Why You May Not Be Feeling Your Hammies

  1. Inadequate Form and Technique: If you don’t have your hip hinge on lock, then you can’t expect to efficiently hit your hammies. I have an in-depth guide to help with this.
  2. Lack of Mind-Muscle Connection: Your form is solid, but you’re still struggling. Try slowing down, turning on some chill music so you can focus and mentally focus on what your hamstrings are doing during reps.
  3. Improper Warm-Up Routine: Try hitting some hamstring curls before your RDL sets. Sometimes, this can help give them a little pump and create almost an “awake feeling” before reps — gosh, that sounds so bro-sciency, but that ish works.

How to Trap Bar Romanian Deadlift Step 3 Hinge

Techniques Tweaks to Enhance Hamstring Engagement

Instead of labeling a lack of hamstring feeling as a “mistake” you may just not be optimizing your setup and execution for your anatomy. RDLs can look different from lifter to lifter, try the following to get more hammies.

Step 1: Adjust Your Foot Position

I’ve learned through both my training and coaching experiences that small adjustments can lead to massive improvements. For starters, keeping your feet hip-width apart ensures that the hamstrings are optimally positioned to bear the brunt of the load.

Now, if you’re like me and enjoy experimenting to find that “sweet spot,” try adjusting your stance width and foot position. For example, my “sweet spot” varies between a hip and a slightly wider width, and I typically enjoy having my toes turned out slightly. This changes based on my day-to-day, though, as my tightness/soreness can influence what feels best.

Step 2: Work Through An Effective Range of Motion

Notice how I said “effective” and not “maximal” — there’s a difference. More range of motion is great for hypertrophy; however, if you are forcing an excessive range of motion to pull you out of position or shifting emphasis away from your hammies, then how beneficial is it?

If you’re reaching at the bottom of your RDL reps or feeling your erectors getting blown up, try shortening your range of motion. If you want to shorten your ROM and be consistent in doing so, add a box or something in front of you to tap to know when to come back up.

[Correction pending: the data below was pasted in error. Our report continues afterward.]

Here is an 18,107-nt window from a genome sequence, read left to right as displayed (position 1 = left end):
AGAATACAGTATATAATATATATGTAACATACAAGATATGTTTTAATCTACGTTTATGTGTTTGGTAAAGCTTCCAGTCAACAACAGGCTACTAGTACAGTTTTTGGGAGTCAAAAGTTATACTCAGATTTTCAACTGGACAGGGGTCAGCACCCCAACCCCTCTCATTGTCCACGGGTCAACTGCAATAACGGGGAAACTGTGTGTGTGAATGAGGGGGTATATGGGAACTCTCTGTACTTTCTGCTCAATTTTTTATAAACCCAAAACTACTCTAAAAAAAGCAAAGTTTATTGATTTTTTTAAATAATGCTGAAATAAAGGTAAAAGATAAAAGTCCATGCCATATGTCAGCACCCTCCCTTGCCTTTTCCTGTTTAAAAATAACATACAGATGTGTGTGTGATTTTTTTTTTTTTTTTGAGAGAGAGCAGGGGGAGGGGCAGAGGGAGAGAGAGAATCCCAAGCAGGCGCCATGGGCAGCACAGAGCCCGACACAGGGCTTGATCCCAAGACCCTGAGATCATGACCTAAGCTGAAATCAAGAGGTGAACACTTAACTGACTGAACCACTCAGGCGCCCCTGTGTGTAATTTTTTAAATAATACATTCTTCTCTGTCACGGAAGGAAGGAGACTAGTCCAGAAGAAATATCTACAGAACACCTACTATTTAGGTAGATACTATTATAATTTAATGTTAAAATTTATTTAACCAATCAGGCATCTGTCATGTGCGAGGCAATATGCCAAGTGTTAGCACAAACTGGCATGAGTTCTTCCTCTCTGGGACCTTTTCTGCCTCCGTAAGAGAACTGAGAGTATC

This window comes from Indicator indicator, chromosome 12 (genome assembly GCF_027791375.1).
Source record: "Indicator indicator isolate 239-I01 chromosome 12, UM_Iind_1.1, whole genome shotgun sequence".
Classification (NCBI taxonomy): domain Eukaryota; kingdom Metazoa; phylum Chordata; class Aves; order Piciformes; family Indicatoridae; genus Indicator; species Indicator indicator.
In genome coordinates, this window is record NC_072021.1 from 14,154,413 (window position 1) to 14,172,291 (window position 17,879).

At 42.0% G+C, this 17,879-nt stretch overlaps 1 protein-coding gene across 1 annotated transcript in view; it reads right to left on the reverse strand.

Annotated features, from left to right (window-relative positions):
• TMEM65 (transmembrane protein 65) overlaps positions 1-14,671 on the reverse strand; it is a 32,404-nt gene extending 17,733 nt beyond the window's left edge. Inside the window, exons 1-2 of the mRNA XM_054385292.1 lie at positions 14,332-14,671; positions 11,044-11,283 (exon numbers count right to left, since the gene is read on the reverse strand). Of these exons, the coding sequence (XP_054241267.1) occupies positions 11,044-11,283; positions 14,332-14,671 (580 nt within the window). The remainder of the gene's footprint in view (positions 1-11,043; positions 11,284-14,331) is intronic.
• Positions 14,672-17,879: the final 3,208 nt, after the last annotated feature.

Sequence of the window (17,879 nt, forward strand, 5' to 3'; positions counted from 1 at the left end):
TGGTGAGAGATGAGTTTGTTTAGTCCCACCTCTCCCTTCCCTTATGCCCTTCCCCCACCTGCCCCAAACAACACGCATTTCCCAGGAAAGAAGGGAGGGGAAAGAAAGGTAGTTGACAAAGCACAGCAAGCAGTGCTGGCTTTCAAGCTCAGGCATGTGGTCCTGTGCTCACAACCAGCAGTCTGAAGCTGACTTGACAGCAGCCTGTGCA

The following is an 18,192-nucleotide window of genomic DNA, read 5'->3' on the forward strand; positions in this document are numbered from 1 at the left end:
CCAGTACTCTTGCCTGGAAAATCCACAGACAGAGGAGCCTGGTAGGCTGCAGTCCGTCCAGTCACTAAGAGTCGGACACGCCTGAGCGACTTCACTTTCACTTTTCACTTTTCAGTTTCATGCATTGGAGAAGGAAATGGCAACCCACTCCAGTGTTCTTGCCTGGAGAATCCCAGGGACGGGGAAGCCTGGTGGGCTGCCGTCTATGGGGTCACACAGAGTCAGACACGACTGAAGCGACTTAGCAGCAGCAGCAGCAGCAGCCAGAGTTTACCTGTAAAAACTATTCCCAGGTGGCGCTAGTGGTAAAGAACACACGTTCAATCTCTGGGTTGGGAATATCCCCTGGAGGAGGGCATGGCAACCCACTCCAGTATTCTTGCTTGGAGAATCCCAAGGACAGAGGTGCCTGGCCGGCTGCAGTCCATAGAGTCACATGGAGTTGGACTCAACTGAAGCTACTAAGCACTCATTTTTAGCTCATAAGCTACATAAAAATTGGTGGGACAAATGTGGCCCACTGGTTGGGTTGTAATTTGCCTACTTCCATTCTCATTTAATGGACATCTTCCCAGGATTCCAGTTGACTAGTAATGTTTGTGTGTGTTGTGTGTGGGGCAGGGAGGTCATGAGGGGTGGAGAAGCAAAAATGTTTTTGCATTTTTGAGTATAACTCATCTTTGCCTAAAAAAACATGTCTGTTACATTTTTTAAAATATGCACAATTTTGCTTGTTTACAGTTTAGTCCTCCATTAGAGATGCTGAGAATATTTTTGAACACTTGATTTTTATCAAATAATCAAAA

How To Romanian Deadlift Step 3

Step 3: Slow Down, Grasshoppa

So simple, yet so overlooked. Your form is solid, and your range of motion is in check. Now add tempo to truly dial in your hamstring engagement. Tempo is one of my all-time favorite tools for building the hamstrings with RDLs.

If you’re new to tempo, I’d suggest doing the following. This is a common tempo I’ll use in me and my client’s programs when our goals revolve around a blend of strength and hypertrophy. Our goal is to increase mechanical tension on the hamstrings.

  • 3-seconds down
  • 2-seconds hold at the bottom
  • 2-seconds up
  • 1-second hold at the top, actively squeeze the glutes and quads

Final Words

If some days you’re not feeling your hamstrings to the same degree as others, that’s okay, don’t panic. Remember, that feeling doesn’t always equate to maximal growth and sometimes we’re hitting muscles despite not “feeling” them a ton.

For occasions where you find yourself struggling to “feel” the hamstrings over multiple weeks in a row or like your erectors are getting blown up and doing too much, then I’d suggest tweaking your form using the steps above.

Jake Boly, CSCS, MS Sports Science

Jake Boly, CSCS, MS Sports Science

Jake Boly is the Founder and Editor-In-Chief of That Fit Friend. He's often regarded to as a go-to resource in various performance shoe communities. He’s been formally reviewing shoes and training gear for over 7 years and has hand-tested over 400 pairs of shoes. Jake is known on the internet and YouTube for blending his review process with his educational, strength sports, and personal training background.

Jake has a Masters in Sports Science, a Bachelors in Exercise Science, a CSCS, and he's been personal training for over 10 years helping hundreds of clients get stronger, lose weight, and accomplish their goals. He uses his exercise science brain and personal training background to make curated and thoughtful review content on the fitness gear he's testing.